Hair Loss/Various shampoos shown to help hair loss
QUESTION: Dr. Panagatacos,
Are you aware of this study?
Nudging hair shedding by antidandruff shampoos. A comparison of 1% ketoconazole, 1% piroctone olamine and 1% zinc pyrithione formulations.
Piérard-Franchimont C1, Goffin V, Henry F, Uhoda I, Braham C, Piérard GE.
Hair shedding and hair thinning have been reported to be affected by dandruff and seborrhoeic dermatitis. The present study was conducted in 150 men presenting with telogen effluvium related to androgenic alopecia associated with dandruff. They were randomly allocated to three groups receiving each one of the three shampoos in the market containing either 1% ketoconazole (KTZ), 1% piroctone olamine (PTO) or 1% zinc pyrithione (ZPT). Shampoos had to be used 2-3 times a week for 6 months. Hair shedding during shampoo was evaluated semiquantitatively. Hair density on the vertex was evaluated on photographs using a Dermaphot. Trichograms were used for determining the anagen hair percentage and the mean proximal hair shaft diameter using computerized image analysis. The sebum excretion rate (SER, mug cm(-2) h(-1)) was also measured using a Sebumeter. The three treatments cleared pruritus and dandruff rapidly. At end point, hair density was unchanged, although hair shedding was decreased (KTZ: -17.3%, PTO: -16.5%, ZPT: -10.1%) and the anagen hair percentage was increased (KTZ: 4.9%, PTO: 7.9%, ZPT: 6.8%). The effect on the mean hair shaft diameter was contrasted between the three groups of volunteers (KTZ: 5.4%, PTO: 7.7%, ZPT: -2.2%). In conclusion, telogen effluvium was controlled by KTZ, PTO and ZPT shampoos at 1% concentration. In addition, KTZ and PTO increased the mean hair shaft thickness while discretely decreasing the sebum output at the skin surface.
**It seems like rotating ketoconazole and piroctone olamine shampoos would help male pattern baldness sufferers. Since they decreased sebum output in the 6 months of the study it would also seem they are antiandrogenic? The study also has 150 participants so statistics are more believable. What are your thoughts?
ANSWER: At the annual International Society for Hair Restoration Surgery meeting held in 2004 it was I who made the announcement to the several hundred participant in an open forum that the study done by Proctor and Gamble about 1999 or 2000 in which they found increased density after using 1% ZnP solution daily for one year. Their conclusion was that it was due to a cleaner scalp.
My contention< which was later proved to be true, was that all Zinc Salts inhibit the 5 alpha reductase enzyme and therefore there would be less DHT in the hair follicles leading to less Androgentic Alopecia at the end of the year. In 1994 in an online interview with Regrowth.com -- which I am unable to find on the web anymore, I stated Ketoconizole shampoo would also lower DHT in the scalp because it interferes with the Testosterone metabolism pathway. In both instances my comments were met with some scepticism at first and then studies were done proving these statements to be true.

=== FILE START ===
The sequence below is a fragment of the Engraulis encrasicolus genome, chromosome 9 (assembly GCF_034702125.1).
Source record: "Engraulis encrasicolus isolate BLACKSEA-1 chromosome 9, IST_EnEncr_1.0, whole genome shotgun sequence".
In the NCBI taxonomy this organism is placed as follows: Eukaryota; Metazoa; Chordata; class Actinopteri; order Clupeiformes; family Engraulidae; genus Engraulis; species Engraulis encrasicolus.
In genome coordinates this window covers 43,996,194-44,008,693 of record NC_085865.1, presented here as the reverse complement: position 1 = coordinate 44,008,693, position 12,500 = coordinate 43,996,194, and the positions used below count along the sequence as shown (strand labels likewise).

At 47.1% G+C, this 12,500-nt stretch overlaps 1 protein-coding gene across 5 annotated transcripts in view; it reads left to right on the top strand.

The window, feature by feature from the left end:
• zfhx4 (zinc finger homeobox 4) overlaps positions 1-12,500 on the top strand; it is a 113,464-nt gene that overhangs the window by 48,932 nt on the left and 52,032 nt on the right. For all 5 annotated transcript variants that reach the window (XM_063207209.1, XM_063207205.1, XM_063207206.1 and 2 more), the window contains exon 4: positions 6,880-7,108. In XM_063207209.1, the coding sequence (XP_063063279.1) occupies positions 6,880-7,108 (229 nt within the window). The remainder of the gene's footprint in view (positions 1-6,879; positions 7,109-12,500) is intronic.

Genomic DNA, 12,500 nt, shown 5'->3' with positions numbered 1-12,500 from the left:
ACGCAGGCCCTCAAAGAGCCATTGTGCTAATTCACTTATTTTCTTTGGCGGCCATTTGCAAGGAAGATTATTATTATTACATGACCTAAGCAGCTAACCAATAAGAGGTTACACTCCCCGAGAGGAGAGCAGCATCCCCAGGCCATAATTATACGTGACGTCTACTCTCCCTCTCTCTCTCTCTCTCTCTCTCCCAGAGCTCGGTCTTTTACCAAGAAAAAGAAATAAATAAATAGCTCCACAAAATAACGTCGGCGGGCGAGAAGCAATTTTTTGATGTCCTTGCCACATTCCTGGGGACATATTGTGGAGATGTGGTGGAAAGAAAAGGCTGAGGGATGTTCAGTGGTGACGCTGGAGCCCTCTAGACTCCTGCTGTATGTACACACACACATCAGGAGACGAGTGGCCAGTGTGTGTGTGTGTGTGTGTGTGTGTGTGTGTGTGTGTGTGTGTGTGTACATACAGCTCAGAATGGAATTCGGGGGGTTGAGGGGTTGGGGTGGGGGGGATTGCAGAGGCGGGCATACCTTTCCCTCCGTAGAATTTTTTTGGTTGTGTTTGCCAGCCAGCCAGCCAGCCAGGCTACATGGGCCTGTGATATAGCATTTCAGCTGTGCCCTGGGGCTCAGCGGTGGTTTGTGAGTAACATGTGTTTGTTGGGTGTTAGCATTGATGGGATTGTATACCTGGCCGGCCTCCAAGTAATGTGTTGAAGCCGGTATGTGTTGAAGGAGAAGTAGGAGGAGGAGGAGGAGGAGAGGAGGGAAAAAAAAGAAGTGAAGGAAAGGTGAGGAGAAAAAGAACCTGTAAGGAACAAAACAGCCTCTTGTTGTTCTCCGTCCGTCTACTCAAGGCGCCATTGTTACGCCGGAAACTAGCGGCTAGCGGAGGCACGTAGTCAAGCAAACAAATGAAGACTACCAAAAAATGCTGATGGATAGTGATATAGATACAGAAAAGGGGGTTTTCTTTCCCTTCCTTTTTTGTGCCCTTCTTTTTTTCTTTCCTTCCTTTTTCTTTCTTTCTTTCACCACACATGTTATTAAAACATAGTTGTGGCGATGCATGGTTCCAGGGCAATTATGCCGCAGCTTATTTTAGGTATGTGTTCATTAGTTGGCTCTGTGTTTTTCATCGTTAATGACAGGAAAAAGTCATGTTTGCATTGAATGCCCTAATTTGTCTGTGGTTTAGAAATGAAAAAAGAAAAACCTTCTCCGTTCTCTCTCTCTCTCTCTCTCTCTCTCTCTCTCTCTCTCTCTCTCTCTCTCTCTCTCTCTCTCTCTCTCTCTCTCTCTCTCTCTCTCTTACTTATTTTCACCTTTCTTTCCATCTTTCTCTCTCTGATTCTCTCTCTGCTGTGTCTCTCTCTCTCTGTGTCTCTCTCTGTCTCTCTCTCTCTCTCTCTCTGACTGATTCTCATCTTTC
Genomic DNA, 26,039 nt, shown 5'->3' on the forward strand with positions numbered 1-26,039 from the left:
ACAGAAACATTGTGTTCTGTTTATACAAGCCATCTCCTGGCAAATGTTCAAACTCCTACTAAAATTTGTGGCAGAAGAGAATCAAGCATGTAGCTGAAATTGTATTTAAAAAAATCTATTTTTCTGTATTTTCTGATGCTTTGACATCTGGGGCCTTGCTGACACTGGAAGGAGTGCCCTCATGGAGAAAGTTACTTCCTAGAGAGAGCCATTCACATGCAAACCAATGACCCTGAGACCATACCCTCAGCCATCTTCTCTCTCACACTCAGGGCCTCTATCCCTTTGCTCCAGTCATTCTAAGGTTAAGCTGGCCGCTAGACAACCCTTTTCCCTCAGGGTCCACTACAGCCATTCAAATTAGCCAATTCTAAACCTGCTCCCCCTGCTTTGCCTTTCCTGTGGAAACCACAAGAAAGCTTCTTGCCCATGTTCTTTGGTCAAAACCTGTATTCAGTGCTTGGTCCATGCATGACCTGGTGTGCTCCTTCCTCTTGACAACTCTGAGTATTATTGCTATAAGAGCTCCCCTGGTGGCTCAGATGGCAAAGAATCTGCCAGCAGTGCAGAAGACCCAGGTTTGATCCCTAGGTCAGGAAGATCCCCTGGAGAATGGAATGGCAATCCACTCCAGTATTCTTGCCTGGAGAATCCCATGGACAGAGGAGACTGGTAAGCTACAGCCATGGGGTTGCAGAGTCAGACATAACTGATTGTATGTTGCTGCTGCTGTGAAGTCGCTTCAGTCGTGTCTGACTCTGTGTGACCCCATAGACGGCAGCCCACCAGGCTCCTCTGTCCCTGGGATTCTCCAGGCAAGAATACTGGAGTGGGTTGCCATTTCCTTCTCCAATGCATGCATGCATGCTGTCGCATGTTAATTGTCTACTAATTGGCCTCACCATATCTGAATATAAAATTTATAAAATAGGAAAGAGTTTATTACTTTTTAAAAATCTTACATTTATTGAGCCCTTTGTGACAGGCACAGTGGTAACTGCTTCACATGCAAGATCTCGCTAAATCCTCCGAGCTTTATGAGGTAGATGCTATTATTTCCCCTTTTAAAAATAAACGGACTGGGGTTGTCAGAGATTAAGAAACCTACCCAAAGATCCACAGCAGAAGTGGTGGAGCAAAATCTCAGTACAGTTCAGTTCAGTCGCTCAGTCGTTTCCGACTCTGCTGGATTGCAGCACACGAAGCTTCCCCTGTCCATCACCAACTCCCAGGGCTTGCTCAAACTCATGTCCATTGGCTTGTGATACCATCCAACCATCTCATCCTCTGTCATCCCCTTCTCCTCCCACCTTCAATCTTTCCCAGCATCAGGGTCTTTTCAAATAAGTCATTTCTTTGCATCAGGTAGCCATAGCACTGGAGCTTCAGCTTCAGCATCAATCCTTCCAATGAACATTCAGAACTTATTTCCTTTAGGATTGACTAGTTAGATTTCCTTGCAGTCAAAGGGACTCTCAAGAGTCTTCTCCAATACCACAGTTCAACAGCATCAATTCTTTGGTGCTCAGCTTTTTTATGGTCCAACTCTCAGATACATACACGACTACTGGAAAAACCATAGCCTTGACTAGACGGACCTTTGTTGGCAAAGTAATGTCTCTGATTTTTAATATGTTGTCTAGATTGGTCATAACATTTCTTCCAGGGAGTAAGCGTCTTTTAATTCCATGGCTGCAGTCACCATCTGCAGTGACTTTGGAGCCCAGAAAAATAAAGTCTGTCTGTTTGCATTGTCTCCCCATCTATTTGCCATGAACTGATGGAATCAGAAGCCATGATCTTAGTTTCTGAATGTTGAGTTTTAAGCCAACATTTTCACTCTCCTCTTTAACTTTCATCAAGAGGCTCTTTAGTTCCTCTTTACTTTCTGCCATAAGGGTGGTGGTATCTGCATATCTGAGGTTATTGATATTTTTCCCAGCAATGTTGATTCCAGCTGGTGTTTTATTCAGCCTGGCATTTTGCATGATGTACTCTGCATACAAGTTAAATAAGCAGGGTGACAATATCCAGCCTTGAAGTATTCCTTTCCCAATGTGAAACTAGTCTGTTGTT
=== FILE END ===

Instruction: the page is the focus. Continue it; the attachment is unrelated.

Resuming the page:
So, to answer your question, YES, I was away of these studies and my thoughts are that they are not looking the results from the right perspective. It is the lowering of the DHT which causes move hair density not the lowering of the amount of seborrheic dermatitis, not the amount of sebum.
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QUESTION: I respect the fact that you are aware of and openly recommend alternative treatments and ancillary options for treating hair loss such as using shampoos proven to help MPB and prescribing Avodart to patients no longer responsive to finasteride. I visited 3 seperate dermatologists to try and get a prescription for Avodart and none of them were willing to prescribe it for MPB. Two out of the three did not even know about Avodart for treating hair loss. I even showed them the Phase II studies done by the FDA but they still refused to prescribe it to me. I had to resort to using a family friend that is a doctor to get a prescription.
Back to these medicated shampoos.... I notice they make my hair somewhat unruly. Would I still be able to get the benefits of these shampoos if I lather up with the medicated shampoo first, let it sit for roughly 5 minutes, rinse then follow up with a more conditioning/volumizing shampoo?
Also, what matters more in regards to slowing hair loss: lower serum DHT, or lower scalp/pilosebaceous DHT levels? Does the fact that there is less blood serum DHT levels mean there is lower scalp/pilosebaceous DHT?
I have had patients complain of dry hair after the use of DHS zinc shampoo and they seem to be happy with REVIVOGEN CONDITIONER following the shampoo. Reviogen also has ingredients which lower the DHT level in the pilosebaceous unit.
I try to lower the DHT in the serum before it gets to the hair as well as lowering the level in the hairs themselves. It seems to me to be more important to lower the serum concentration by 66% than the levels in the pilosebaceous units by the same amount.
Patients attempting to get by with just topical treatment never seem to reach the same goal as those who only used medications to lower the serum level.